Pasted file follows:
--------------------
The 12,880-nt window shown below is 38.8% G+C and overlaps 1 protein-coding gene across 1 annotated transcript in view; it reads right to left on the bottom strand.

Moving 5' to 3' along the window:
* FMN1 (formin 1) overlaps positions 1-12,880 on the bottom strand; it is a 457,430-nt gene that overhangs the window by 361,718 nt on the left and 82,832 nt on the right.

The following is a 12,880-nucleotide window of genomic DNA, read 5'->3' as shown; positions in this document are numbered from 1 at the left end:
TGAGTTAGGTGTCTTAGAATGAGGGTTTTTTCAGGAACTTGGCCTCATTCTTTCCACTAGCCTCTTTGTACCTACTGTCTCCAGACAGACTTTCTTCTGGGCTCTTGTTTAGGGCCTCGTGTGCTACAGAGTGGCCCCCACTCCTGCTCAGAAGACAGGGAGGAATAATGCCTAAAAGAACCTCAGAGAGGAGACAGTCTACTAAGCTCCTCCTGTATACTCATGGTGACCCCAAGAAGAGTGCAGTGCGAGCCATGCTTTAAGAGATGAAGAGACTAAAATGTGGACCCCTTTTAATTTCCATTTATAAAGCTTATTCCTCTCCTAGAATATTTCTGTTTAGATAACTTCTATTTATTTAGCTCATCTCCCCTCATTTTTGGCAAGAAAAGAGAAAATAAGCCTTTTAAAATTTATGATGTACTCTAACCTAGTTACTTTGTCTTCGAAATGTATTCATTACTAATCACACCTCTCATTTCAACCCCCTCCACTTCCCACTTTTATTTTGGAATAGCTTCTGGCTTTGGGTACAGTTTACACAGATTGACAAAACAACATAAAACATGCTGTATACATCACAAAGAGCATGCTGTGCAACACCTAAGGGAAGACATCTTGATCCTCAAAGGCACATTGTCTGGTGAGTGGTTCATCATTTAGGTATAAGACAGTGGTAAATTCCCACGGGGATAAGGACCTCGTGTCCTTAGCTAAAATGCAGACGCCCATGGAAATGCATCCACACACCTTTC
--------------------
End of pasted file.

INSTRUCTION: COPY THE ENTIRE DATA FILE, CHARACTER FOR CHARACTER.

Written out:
The 12,880-nt window shown below is 38.8% G+C and overlaps 1 protein-coding gene across 1 annotated transcript in view; it reads right to left on the bottom strand.

Moving 5' to 3' along the window:
* FMN1 (formin 1) overlaps positions 1-12,880 on the bottom strand; it is a 457,430-nt gene that overhangs the window by 361,718 nt on the left and 82,832 nt on the right.

The following is a 12,880-nucleotide window of genomic DNA, read 5'->3' as shown; positions in this document are numbered from 1 at the left end:
TGAGTTAGGTGTCTTAGAATGAGGGTTTTTTCAGGAACTTGGCCTCATTCTTTCCACTAGCCTCTTTGTACCTACTGTCTCCAGACAGACTTTCTTCTGGGCTCTTGTTTAGGGCCTCGTGTGCTACAGAGTGGCCCCCACTCCTGCTCAGAAGACAGGGAGGAATAATGCCTAAAAGAACCTCAGAGAGGAGACAGTCTACTAAGCTCCTCCTGTATACTCATGGTGACCCCAAGAAGAGTGCAGTGCGAGCCATGCTTTAAGAGATGAAGAGACTAAAATGTGGACCCCTTTTAATTTCCATTTATAAAGCTTATTCCTCTCCTAGAATATTTCTGTTTAGATAACTTCTATTTATTTAGCTCATCTCCCCTCATTTTTGGCAAGAAAAGAGAAAATAAGCCTTTTAAAATTTATGATGTACTCTAACCTAGTTACTTTGTCTTCGAAATGTATTCATTACTAATCACACCTCTCATTTCAACCCCCTCCACTTCCCACTTTTATTTTGGAATAGCTTCTGGCTTTGGGTACAGTTTACACAGATTGACAAAACAACATAAAACATGCTGTATACATCACAAAGAGCATGCTGTGCAACACCTAAGGGAAGACATCTTGATCCTCAAAGGCACATTGTCTGGTGAGTGGTTCATCATTTAGGTATAAGACAGTGGTAAATTCCCACGGGGATAAGGACCTCGTGTCCTTAGCTAAAATGCAGACGCCCATGGAAATGCATCCACACACCTTTC